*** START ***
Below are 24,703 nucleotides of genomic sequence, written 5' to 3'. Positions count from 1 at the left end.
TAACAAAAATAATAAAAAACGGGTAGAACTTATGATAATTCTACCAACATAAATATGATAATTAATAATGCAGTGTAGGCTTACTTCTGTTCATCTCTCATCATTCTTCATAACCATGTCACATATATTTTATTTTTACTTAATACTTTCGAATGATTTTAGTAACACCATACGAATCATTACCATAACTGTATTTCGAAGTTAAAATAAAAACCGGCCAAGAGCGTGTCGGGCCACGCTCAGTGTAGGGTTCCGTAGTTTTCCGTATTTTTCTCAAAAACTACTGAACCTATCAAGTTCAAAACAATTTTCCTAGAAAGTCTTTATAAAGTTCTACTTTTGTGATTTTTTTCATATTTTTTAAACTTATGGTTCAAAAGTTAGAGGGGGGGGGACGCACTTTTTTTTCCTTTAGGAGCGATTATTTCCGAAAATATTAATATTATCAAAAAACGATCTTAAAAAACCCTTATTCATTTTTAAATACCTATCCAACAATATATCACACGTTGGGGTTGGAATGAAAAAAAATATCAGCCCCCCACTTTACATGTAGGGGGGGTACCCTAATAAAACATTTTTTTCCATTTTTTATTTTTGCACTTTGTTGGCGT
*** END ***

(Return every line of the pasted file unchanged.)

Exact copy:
Below are 24,703 nucleotides of genomic sequence, written 5' to 3'. Positions count from 1 at the left end.
TAACAAAAATAATAAAAAACGGGTAGAACTTATGATAATTCTACCAACATAAATATGATAATTAATAATGCAGTGTAGGCTTACTTCTGTTCATCTCTCATCATTCTTCATAACCATGTCACATATATTTTATTTTTACTTAATACTTTCGAATGATTTTAGTAACACCATACGAATCATTACCATAACTGTATTTCGAAGTTAAAATAAAAACCGGCCAAGAGCGTGTCGGGCCACGCTCAGTGTAGGGTTCCGTAGTTTTCCGTATTTTTCTCAAAAACTACTGAACCTATCAAGTTCAAAACAATTTTCCTAGAAAGTCTTTATAAAGTTCTACTTTTGTGATTTTTTTCATATTTTTTAAACTTATGGTTCAAAAGTTAGAGGGGGGGGGACGCACTTTTTTTTCCTTTAGGAGCGATTATTTCCGAAAATATTAATATTATCAAAAAACGATCTTAAAAAACCCTTATTCATTTTTAAATACCTATCCAACAATATATCACACGTTGGGGTTGGAATGAAAAAAAATATCAGCCCCCCACTTTACATGTAGGGGGGGTACCCTAATAAAACATTTTTTTCCATTTTTTATTTTTGCACTTTGTTGGCGT